A cure for jet lag? Scientists experimenting on mice say they may have found one
They’re not sure it applies to humans yet, but lowering oxygen intake could be key to a quick recovery from a long-haul hangover
A new study using mice may have hit upon an unlikely cure for jet lag: oxygen deprivation. According to a report published in the journal Cell Metabolism, when the animals breathed air with about one-quarter to one-third less oxygen than usual, they adapted to a six-hour time change more rapidly than mice that breathed regular air.
Oxygen is essential to humans, mice and other animals. The cells in our bodies need oxygen to convert carbohydrates into energy.
A team of researchers from the Weizmann Institute of Science in Israel and the University of Bristol in England suspected oxygen might be useful for another reason as well – keeping our circadian systems in sync.
The circadian system makes sure that all of the body’s cells are in tune with our master internal clock. Our daily cycle of eating and fasting helps with this. So does our body temperature, which falls in the hours before we go to sleep, then rises as we prepare to wake up. The researchers realised that both eating and temperature regulation are “tightly linked to oxygen consumption”.
To learn more about oxygen’s role in regulating circadian rhythm, the scientists monitored oxygen levels in the blood and tissues of mice. What they found was that the mice consumed more oxygen when they were exposed to darkness – this is their active phase, since they are nocturnal – and consumed less oxygen when exposed to light – when they rest.
Next, they conducted experiments with mouse cells cultured in laboratory dishes. The cells were exposed to varying amounts of oxygen, and researchers checked to see which genes were expressed.
Some of the dishes were put on a cycle that had them toggling between 8 per cent oxygen and 5 per cent oxygen over a 24-hour period. Others lived exclusively in an 8 per cent oxygen environment. The researchers found that cells exposed to varying levels of oxygen became synchronised to a new rhythm.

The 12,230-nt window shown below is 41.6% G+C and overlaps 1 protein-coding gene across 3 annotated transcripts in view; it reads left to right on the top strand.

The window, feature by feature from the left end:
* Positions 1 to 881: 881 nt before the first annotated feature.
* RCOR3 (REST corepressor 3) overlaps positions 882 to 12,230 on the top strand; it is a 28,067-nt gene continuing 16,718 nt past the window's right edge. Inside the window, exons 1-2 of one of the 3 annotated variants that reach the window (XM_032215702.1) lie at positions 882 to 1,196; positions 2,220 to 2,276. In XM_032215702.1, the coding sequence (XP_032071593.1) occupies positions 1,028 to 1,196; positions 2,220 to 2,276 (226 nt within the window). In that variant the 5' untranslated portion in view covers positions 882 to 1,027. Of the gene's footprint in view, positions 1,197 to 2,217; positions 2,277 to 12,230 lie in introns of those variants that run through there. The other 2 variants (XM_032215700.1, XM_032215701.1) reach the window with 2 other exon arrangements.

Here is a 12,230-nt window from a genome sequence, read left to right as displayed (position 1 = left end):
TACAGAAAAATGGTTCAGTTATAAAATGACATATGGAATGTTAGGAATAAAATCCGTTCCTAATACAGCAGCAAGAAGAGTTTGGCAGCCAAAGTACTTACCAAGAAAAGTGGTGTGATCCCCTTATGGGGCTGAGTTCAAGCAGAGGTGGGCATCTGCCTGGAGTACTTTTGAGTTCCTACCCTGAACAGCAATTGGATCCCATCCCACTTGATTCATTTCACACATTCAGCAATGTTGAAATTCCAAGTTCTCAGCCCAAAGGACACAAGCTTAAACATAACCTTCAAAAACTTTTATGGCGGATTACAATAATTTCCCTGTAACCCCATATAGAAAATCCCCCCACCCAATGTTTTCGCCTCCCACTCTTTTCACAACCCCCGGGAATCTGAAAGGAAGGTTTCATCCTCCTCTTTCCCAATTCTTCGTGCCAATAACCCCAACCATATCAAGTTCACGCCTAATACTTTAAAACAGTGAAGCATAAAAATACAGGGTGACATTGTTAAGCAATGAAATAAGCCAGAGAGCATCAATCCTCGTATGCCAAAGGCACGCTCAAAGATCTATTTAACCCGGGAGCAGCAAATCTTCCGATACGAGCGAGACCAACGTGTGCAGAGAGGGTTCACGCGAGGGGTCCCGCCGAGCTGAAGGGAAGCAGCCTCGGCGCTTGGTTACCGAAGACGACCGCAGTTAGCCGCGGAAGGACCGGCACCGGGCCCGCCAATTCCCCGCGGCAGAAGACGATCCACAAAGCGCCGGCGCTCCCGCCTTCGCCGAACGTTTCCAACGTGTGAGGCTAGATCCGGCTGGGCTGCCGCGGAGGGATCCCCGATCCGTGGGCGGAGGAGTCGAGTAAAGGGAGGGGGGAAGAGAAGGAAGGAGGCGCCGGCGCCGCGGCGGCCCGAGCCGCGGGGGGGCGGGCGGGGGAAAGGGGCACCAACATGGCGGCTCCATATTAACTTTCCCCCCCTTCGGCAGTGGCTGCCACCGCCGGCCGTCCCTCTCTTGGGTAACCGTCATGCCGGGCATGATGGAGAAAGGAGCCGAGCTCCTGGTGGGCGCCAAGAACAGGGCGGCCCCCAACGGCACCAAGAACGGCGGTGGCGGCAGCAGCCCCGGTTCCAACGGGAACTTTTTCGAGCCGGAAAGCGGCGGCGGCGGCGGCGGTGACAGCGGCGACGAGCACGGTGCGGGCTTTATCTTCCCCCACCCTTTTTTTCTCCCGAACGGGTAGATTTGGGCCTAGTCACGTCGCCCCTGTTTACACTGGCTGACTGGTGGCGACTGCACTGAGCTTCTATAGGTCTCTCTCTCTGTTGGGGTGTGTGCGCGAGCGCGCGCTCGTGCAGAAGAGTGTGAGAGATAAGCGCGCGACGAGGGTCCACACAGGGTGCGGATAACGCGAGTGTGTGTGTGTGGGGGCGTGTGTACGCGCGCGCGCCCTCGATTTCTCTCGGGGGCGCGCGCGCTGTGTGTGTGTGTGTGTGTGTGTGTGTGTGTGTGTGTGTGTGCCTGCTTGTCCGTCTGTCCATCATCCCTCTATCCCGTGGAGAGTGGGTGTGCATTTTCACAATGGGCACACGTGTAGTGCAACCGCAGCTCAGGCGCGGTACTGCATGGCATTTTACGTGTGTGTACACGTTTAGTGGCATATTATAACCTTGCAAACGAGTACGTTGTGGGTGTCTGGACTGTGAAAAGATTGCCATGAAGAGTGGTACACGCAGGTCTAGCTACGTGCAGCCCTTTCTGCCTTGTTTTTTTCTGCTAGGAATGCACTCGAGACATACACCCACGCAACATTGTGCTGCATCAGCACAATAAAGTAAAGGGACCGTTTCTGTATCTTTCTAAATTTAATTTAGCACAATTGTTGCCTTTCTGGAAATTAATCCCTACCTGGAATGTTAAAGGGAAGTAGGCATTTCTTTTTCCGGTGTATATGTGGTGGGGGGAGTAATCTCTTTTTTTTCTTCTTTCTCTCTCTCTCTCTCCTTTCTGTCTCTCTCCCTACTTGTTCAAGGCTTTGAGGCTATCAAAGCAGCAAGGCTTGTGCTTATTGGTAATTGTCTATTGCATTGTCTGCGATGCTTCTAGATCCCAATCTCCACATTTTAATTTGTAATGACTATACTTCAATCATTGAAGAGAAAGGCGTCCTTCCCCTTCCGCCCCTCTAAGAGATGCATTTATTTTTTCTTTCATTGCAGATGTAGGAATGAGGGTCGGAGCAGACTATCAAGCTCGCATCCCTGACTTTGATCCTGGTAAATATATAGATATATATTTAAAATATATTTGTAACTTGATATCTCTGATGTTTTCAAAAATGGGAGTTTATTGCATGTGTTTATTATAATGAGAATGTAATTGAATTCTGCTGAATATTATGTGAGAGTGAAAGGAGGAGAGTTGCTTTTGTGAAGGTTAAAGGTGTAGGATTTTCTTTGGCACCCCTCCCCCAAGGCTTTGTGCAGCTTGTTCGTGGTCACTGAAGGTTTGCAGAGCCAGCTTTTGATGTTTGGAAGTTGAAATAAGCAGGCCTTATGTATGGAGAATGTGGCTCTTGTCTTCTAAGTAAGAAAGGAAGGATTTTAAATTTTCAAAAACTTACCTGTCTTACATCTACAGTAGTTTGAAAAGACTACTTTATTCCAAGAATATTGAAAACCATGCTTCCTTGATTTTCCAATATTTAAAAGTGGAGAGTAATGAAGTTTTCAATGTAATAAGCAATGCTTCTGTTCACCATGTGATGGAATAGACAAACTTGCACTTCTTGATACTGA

In a final step, the team got mice habituated to a cycle of 12 hours of light and 12 hours of dark. Then they made a one-time adjustment that sped up the schedule by six hours, mimicking the effects of jet lag. The difference was the equivalent of flying from Chicago to London.
The mice normally breathed air with 21 per cent oxygen – just as people do in the real world. But for 12 hours before the “clock” moved forward, some of the mice got only 16 per cent oxygen. These mice adapted to the new lighting schedule “considerably” faster than their counterparts, judging by their eating, running and sleeping, the researchers found.
But it’s unclear whether the same approach would work for humans, who unlike mice actually have to cope with jet lag.
The researchers argue that it’s worth figuring out – especially since it’s possible for airlines to increase the amount of oxygen in the passenger cabin of certain planes.The air in a typical aeroplane cabin contains about 16 per cent oxygen, roughly the same oxygen content as a city that’s up to 8,000 feet above sea level. But this reduced amount of oxygen makes some passengers feel airsick. The new Boeing 787 Dreamliner, for instance, makes it possible for airlines to increase the cabin pressure by pumping in more oxygen.
Although it might make passengers more comfortable while they’re in the air, the extra oxygen could make them more miserable once they’re back on the ground.
“The aviation industry is investing substantial funds and efforts to improve and increase the cabin oxygen levels to 21 per cent O2,” the study authors wrote. “This should be reconsidered in view of the beneficial effect of reduced oxygen levels in jet lag recovery that are reported here.”